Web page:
Steve Brown, running for the Texas Railroad Commission. You may wonder why the Railroad Commission matters … it regulates the oil and gas industry. In Texas. In 2014. I’m not even going to google his opponent to see if he’s been indicted, reprimanded, or the like, because honestly, I’ll get depressed if I learn another candidate has been.

John Cook, running for Land Commissioner. You might know some of the relatives of the Republican candidate for this office. His last name is BUSH. Enough is enough as far as that family goes, wouldn’t you say?

You can’t like Jim Hogan’s Facebook page, because this Democratic candidate for Agricultural Commissioner doesn’t have one. Truth be told, he’s not who any of us would have picked. But, he’s running against Sid “Transvaginal Ultrasound” Miller, so …

You can see all of these candidates on the state party’s website and get links to all of their online outlets.

3. Come to Texas
Really, come on down and spend a weekend block-walking or phone-banking. The weather…well, are you really going to let the weather deter you from helping Texans end the reign of mean/stupid we’ve suffered under for so long?

Don’t you want to prepare a path to victory for the Democratic woman running for president in two short years?

You can come during early vote season, which starts October 20th. What about Halloween weekend? Come for the phone-banking and stay for the Tex-Mex.

The turnout model that Battleground Texas, Planned Parenthood Texas Votes, and others are using this year have never happened in Texas on this scale and with this supporting technology. Phone banks and neighborhood canvassing that are all focused on GOTV are what will make the difference. You can have an impact here. Every study ever done has proven that person-to-person contact is the best way to get people to show up and vote.

This is how we win.

Come alone. Road-trip with friends. We’ll be glad to help you find couches to crash on, and to pick up the first round of margaritas.

Who’s in?

Posted in Houston, politics, Texas, time for action | Tagged , | 1 Comment

Greg Abbott: Arrogant, Dangerous, and a Craven Hypocrite

There it is, in case you were wondering what I think about him. I wouldn’t want you to have to read between the lines.

Did you read the entire Dallas Morning News article I linked to in my last blog post yet? If not, you really should. Here’s the link again. Seriously, read it.

If you did, post a link to it on Facebook & tweet it out, too, so your fellow Texas voters can read it as well.

If you don’t have time to read it, let me pull out the most illuminating facts:

Abbott, who claims his office is concerned about voter fraud, does not keep records or statistics about voter fraud:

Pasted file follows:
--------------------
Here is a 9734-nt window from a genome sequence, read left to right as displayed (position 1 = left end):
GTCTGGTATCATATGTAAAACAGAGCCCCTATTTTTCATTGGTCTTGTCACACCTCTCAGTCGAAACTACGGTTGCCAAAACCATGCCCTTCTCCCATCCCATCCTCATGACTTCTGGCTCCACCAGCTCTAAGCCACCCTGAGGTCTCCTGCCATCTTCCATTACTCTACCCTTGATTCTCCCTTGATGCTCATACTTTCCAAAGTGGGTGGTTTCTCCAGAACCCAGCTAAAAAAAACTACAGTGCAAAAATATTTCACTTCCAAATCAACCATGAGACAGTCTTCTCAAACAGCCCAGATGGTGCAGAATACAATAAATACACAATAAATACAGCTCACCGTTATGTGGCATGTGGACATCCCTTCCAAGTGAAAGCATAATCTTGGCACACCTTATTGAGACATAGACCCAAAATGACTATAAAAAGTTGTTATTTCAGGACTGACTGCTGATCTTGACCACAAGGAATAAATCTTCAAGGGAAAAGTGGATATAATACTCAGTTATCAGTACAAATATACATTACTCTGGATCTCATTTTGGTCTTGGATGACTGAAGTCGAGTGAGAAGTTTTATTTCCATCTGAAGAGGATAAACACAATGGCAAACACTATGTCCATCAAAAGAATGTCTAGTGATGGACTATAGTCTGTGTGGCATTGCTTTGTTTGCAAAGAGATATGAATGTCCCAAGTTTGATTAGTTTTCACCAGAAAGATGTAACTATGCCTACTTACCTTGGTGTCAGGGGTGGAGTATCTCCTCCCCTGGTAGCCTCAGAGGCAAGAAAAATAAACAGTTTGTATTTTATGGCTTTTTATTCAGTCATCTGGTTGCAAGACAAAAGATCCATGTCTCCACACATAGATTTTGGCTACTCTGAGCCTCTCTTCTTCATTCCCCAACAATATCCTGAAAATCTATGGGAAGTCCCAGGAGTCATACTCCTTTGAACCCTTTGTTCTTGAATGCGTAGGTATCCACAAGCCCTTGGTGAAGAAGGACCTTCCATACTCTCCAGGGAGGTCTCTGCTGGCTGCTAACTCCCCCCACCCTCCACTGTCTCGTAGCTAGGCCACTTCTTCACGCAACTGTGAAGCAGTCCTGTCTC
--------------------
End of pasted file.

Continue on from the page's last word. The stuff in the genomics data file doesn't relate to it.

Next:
In response to requests from The News, the attorney general’s office provided a list of 637 potential violations of the Elections Code referred to Abbott since he took office in late 2002.

Strickland said he could not say how many were investigated or how many involved alleged voter registration fraud. “The office does not ‘compile or keep statistics,’” he said.

How can you say something is a problem if you can’t say why?

Maybe it is because you have a vested interest in destroying the evidence you might have?

When Haver [one of the people interviewed during Abbott's investigation] was interviewed by Abbott’s office in late 2010, her attorney asked if Haver could get some folders returned to her. They’d been taken in the Houston raid and contained research Haver had done on possible irregularities in how GOP officials in Harris County were handling voter registration.

Haver told the attorney general’s office that the research had no relationship to the Houston Votes investigation.

“We kept following up, and they kept giving us the runaround about getting it returned,” she said recently.

In late 2013, Abbott’s office asked judges in Harris and Travis counties for permission to destroy the records seized in the two raids. The request said records contained the names of people who were not suspects, partial Social Security numbers and forged voter registration applications.

When the attorney general’s office received a green light from judges, Haver’s research, which did not contain personal identifying information, was among the materials destroyed.

The research didn’t contain the information Abbott’s office claimed it needed to protect—names, Social Security numbers, or voter registration applications.

It might have contained information about irregularities in voter registration activities of elected officials in Harris County, the very thing that Abbott’s office seemed to be concerned about investigating when they went after Houston Votes.

But there, of course, is the difference. Those elected officials are members of the same party as Greg Abbott.

Time after time, Abbott has demonstrated that the rules apply one way for him, and another way for the rest of us.

He championed tort reform, drastically limiting the amount someone can recover in a personal injury trial after he, himself, recovered a very large settlement in a personal injury trial. Remind yourself of the details here.

He drilled his own well to water his lawn while the city and county he lives in suffered from a drought that continues to this day. Soak up the full story here.